I find that I can sit in front of a computer and listen to the music, and it’s like sitting in front of an easel, because when I paint, I feel like it’s channelled. It just pours through like water and I never really know what’s coming. With the songs for this album, they just came through as if I were painting. It doesn’t make sense really, but it works and I’m incredibly proud of the works I’ve created.

How long have you been painting for?

I did go to art school for dress design in the late 60s, and I only ever did one painting, a watercolour that I had no interest in. I never did another one and that was the end of it.

Two very arty life choices there.

Indeed. When we headlined at the NEARfest Festival in Bethlehem, we used eleven of my paintings as backdrops. It was just fantastic.

Which painters influence you?

Before I first started painting in 2002, I had quite a strange experience. I heard a voice in my head that said, “it’s time to start painting now!”

I immediately set out to buy an easel and paints and all that other stuff. However, I didn’t paint for three months, because I wasn’t sure what to do. ‘What am I going to paint? Why am I supposed to paint?’ So I bought some books on painting. I only read one page; I’m not a reader so I thought ‘Oh drat’. I’m not a reader, I’m a doer, I have to go out and do things.

So I didn’t read the book, but one day I woke up and thought ‘This is the day’. I went and picked a tiger lily out of the garden to paint, but was still unsure where to start. I had to guess how to paint a tiger lily, but I did it and I was a bit disappointed. Nevertheless, I stuck at it.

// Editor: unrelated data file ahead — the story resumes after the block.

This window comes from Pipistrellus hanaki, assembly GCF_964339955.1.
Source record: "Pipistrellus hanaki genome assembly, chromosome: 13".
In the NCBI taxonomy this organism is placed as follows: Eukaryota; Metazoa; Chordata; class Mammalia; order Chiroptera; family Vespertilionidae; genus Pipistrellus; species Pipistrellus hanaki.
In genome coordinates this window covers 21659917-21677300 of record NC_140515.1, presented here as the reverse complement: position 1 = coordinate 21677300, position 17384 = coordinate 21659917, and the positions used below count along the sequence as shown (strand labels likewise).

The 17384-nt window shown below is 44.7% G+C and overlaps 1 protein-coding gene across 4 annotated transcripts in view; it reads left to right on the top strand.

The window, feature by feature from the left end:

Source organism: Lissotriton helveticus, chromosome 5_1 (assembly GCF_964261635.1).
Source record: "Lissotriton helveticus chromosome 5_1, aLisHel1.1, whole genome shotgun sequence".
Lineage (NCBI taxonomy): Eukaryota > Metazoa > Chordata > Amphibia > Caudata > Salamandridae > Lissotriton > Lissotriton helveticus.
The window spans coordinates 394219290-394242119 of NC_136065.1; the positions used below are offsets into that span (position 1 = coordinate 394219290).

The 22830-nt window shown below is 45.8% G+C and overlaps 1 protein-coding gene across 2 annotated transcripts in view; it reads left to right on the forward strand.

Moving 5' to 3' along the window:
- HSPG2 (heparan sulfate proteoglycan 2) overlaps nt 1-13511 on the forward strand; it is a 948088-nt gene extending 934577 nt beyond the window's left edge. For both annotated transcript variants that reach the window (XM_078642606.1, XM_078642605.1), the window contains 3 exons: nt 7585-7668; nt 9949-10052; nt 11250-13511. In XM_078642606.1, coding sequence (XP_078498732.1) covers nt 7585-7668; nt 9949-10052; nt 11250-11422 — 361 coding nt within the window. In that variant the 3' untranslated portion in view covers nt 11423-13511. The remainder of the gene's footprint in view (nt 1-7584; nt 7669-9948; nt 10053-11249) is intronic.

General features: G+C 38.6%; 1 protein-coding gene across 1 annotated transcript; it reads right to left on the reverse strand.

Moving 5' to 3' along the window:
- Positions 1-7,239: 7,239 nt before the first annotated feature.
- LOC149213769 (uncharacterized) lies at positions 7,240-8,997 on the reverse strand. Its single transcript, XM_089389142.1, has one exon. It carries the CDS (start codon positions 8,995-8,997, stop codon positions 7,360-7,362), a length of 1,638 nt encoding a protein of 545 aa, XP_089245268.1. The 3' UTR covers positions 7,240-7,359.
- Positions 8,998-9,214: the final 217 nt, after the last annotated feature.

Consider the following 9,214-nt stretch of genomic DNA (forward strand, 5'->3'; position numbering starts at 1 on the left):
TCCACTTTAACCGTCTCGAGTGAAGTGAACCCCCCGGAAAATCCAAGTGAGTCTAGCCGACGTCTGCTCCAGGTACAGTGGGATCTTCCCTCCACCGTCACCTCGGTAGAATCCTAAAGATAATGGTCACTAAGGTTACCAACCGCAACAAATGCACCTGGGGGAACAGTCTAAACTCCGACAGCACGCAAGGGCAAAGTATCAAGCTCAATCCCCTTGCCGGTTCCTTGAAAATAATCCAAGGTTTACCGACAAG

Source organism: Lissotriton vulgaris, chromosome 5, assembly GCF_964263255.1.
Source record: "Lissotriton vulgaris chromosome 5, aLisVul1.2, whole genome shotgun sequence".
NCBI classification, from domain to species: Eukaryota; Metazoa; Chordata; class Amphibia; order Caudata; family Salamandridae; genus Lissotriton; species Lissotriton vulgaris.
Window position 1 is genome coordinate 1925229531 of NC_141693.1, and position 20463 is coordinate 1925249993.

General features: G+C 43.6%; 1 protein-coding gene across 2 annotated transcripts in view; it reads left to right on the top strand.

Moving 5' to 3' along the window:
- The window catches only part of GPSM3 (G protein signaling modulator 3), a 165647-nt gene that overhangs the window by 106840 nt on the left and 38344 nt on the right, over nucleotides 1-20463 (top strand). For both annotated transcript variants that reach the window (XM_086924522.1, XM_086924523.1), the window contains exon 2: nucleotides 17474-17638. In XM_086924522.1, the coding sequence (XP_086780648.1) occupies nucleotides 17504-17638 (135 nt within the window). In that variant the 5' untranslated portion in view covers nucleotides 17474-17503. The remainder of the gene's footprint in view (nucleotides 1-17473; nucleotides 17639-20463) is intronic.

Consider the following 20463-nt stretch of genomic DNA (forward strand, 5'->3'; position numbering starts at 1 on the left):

The next painting, I did just grass. I felt like someone was guiding me. The third one was out of this world. From then on I moved to other planets, emotions, even other dimensions, without any thought from me whatsoever.

On about the fourth or fifth painting in the studio, there was an overwhelming smell of pipe smoke in my studio although there was no smoke in the room. Then in front of my eyes, a little red spider climbed down before me. And then it was gone. This painting looks like Van Gogh did it. There were all these swirls in it. The smell stayed for weeks even though I don’t know anyone who smokes a pipe.

I also absolutely love Leonardo Da Vinci for many reasons. He was a vegetarian like me. He was a singer and played various musical instruments as well. He was an inventor and a brilliant painter. They called him the Renaissance man. They call me the Renaissance woman. We have a tribute to him on our latest album. It’s about quarter of an hour long and called Symphony of Light. It’s phenomenal.

Prologue: original painting by Annie Haslam © 2011